Jessie McLeod isn’t your typical teenager. She is fascinated by everything antique, because when she touches them, she can see scenes of these objects, and the people who owned them. She gets little “glimpses” into the past.
But when a mirror arrives at her Dad’s store, a person, who had been part of the mirror’s history, looks back at her, seeming to see her just as clearly as she does; a gorgeous young man, only a little older than herself. But that’s not all that is weird. She starts dreaming about him, too, and further glimpses into the mirror show changing images. If she wasn’t confused enough, the young man from the mirror, who clearly had not been from this century, appears in her father’s store to be a new employer.
Time is not as linear as she thought it was.
Why I Read The Book
The book was recommended to me by goodreads. And since I had more than enough books on my currently-reading shelf, naturally, I was more than intrigued to start a new one. I don’t know much more of time-travel than Doctor Who can offer, so I thought I’d give it a shot. Plus, being a fan of classics, I expected the boy in the mirror to be a thorough gentleman, and that can never be wrong. The only thing I didn’t like, as always, was the mention of a love-triangle between her, her childhood crush, and the boy in the mirror.
Being able to see part of the story of antique objects just by touching them? That is really, really special and inspired. That is time-travel without having to be able to travel in time.
Suddenly having someone return the glimpse and then appear on your doorstep? A bit creepy, but in a supernatural romance novel more than appreciated.
When your childhood crush suddenly develops and interest in you? Normally a good thing, but not under the circumstances of introducing yet another new character and potential/stronger love interest. However, it is really interesting to see the reasons for the change of heart.
People rely too much on looks alone, ignoring what’s beneath. Physical attributes are nice, but by no means what’s most important. There is so much more, but it is missed or ignored. There’s a deeper connection to be had, for everyone, if they were only patient.
Jessie McLeod is a fantastic leading character. She is a round character, with a good childhood, difficult teenage years, and a good head on her shoulders. Due to her mother’s death some years earlier, and her father’s troubles to cope, she is much more mature than many 16 going 17 year-olds. I felt like she was a little naïve with her “relationships” with Steve and Gabriel, allowing them to lead her a little too much – or she just didn’t have ideas of her own. I wish there had been more about her knowledge of antiques and her passions, like with her love for photography, which was quite detailed.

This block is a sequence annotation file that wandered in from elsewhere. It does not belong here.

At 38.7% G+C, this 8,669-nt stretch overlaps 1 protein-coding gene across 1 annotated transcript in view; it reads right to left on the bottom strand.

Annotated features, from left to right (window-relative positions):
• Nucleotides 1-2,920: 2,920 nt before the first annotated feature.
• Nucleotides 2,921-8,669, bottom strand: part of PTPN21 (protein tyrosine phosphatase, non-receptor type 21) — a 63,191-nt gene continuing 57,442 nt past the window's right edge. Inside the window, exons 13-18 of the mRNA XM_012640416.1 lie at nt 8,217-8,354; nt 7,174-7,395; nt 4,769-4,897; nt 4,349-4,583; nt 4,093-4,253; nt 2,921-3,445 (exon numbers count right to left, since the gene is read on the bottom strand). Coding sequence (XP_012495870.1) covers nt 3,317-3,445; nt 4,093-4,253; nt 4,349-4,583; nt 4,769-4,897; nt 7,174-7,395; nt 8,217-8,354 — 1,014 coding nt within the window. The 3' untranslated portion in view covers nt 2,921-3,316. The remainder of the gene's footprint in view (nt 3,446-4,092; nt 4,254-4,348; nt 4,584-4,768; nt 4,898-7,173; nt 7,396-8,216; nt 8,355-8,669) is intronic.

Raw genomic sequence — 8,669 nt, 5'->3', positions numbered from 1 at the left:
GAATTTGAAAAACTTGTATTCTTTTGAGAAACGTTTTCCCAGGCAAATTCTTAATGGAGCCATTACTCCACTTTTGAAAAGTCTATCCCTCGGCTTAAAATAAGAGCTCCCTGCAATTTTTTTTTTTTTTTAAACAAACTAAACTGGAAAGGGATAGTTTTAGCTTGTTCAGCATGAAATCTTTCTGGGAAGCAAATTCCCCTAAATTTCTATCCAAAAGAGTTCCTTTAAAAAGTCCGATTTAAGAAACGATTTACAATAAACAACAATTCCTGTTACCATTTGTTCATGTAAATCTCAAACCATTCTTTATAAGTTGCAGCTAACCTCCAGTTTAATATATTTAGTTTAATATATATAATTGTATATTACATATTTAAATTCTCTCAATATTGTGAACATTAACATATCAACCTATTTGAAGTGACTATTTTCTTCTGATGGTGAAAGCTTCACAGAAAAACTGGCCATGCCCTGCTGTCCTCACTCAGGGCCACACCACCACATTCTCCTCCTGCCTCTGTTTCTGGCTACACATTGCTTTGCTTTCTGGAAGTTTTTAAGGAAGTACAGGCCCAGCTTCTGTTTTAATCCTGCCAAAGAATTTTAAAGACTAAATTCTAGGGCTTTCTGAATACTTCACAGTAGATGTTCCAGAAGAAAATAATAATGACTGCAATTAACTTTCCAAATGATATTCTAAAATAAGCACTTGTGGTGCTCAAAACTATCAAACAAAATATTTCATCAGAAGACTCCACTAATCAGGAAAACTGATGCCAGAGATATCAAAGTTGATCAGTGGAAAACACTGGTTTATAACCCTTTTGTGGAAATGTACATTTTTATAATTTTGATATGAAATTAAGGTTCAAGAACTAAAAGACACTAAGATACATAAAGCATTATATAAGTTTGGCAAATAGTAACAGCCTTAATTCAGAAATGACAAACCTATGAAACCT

Gabriel Knight is the last gentleman. He was born in the 1890s, can travel in time, and may not be quite human. Until the latter part of the story, there is not much on his character, most of it is surprising and confusing. But when we finally get to know him, he is nothing short of swoon-worthy. He is out-of-date respectful of women and loves passionately. He may be a little too understanding and a little too quick to follow his father’s advice. He is excellently adapted to the modern times, except for his speech, which contains old-fashioned words and makes him never quite say what he means.
Steve is several years older than Jessie, and she’s had a crush on him almost as long as she’s known him. When she told him years back, he turned her down. And then, suddenly and out-of-nowhere, he is interested in her. While I couldn’t quite believe that development, Steve turned out to be a very good guy, absolutely loyal and devoted, sweet, caring and understanding. I would say he is too good to be true, if it weren’t for his possessiveness, need for attention and pertinacity. (But maybe I only felt that way because I was Team Gabriel from the beginning).
Julie was thoroughly neglected. Jessie keeps saying that they are great friends and when they are together it is nice. However, Julie appeared to be much more invested in the friendship and is forgotten as soon as the boys appear. I would have loved to see much more of her.
Jessie’s Dad is going for the Dad-of-the-Year Award. Even though he is thoroughly out of it when it comes to his late wife and managing his own life and household, he is attentive and loving towards his daughter, and never short of good advice.
Thomas Knight is the one character I cannot say anything about, even though I was so curious about him – and still am. One moment he is distinguished and knowledgeable, the next he is too tightly wound, and then he overreacts and is plain scary. Plus, he speaks too much in riddles.
Realization and Writing Style
Reading the novel was wonderful and relaxed. The tone of the narration is easy to follow, yet not boring, and there is a clear distinction in the speech of the present-day characters and the characters from the past, which I enjoyed a lot.
While the novel begins at a good distance from the beginning of the actual story, I liked that it did not completely concentrate on the story surrounding the “glimpse”. Instead, Jessie tells of her everyday-life, of moments from her past, and memories with her friends, things that are not necessarily important to the main story. I find this a good way to really get to know the main character, and to form him or her believably and understandably in their actions.